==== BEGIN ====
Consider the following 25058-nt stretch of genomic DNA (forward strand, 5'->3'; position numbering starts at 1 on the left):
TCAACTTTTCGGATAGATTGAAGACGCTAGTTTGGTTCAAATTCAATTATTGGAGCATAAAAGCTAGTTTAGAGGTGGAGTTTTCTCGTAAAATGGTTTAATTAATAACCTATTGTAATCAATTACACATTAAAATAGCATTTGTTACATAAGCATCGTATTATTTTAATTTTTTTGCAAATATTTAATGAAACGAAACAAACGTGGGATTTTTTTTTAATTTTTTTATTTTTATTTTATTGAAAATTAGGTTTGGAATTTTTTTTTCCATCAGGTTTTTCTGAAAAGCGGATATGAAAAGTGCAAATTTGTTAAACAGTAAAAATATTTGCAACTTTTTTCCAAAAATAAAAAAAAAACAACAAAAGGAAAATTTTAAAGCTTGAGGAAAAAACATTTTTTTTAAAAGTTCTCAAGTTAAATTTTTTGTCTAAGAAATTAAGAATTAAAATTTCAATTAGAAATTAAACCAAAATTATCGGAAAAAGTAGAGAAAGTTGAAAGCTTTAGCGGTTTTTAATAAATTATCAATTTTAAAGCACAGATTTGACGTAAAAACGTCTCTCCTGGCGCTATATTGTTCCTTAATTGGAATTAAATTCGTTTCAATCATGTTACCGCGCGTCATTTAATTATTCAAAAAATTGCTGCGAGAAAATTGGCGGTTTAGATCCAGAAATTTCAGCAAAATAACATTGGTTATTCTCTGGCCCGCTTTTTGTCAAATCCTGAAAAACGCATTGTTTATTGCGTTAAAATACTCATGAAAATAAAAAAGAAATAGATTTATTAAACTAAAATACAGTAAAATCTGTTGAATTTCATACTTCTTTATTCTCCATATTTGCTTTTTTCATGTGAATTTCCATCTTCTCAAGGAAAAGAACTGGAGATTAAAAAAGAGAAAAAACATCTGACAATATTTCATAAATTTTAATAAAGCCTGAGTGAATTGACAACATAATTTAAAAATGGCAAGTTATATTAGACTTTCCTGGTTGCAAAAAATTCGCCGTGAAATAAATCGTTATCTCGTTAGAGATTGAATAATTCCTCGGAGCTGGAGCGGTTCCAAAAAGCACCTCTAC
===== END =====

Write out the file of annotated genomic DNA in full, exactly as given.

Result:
Consider the following 25058-nt stretch of genomic DNA (forward strand, 5'->3'; position numbering starts at 1 on the left):
TCAACTTTTCGGATAGATTGAAGACGCTAGTTTGGTTCAAATTCAATTATTGGAGCATAAAAGCTAGTTTAGAGGTGGAGTTTTCTCGTAAAATGGTTTAATTAATAACCTATTGTAATCAATTACACATTAAAATAGCATTTGTTACATAAGCATCGTATTATTTTAATTTTTTTGCAAATATTTAATGAAACGAAACAAACGTGGGATTTTTTTTTAATTTTTTTATTTTTATTTTATTGAAAATTAGGTTTGGAATTTTTTTTTCCATCAGGTTTTTCTGAAAAGCGGATATGAAAAGTGCAAATTTGTTAAACAGTAAAAATATTTGCAACTTTTTTCCAAAAATAAAAAAAAAACAACAAAAGGAAAATTTTAAAGCTTGAGGAAAAAACATTTTTTTTAAAAGTTCTCAAGTTAAATTTTTTGTCTAAGAAATTAAGAATTAAAATTTCAATTAGAAATTAAACCAAAATTATCGGAAAAAGTAGAGAAAGTTGAAAGCTTTAGCGGTTTTTAATAAATTATCAATTTTAAAGCACAGATTTGACGTAAAAACGTCTCTCCTGGCGCTATATTGTTCCTTAATTGGAATTAAATTCGTTTCAATCATGTTACCGCGCGTCATTTAATTATTCAAAAAATTGCTGCGAGAAAATTGGCGGTTTAGATCCAGAAATTTCAGCAAAATAACATTGGTTATTCTCTGGCCCGCTTTTTGTCAAATCCTGAAAAACGCATTGTTTATTGCGTTAAAATACTCATGAAAATAAAAAAGAAATAGATTTATTAAACTAAAATACAGTAAAATCTGTTGAATTTCATACTTCTTTATTCTCCATATTTGCTTTTTTCATGTGAATTTCCATCTTCTCAAGGAAAAGAACTGGAGATTAAAAAAGAGAAAAAACATCTGACAATATTTCATAAATTTTAATAAAGCCTGAGTGAATTGACAACATAATTTAAAAATGGCAAGTTATATTAGACTTTCCTGGTTGCAAAAAATTCGCCGTGAAATAAATCGTTATCTCGTTAGAGATTGAATAATTCCTCGGAGCTGGAGCGGTTCCAAAAAGCACCTCTAC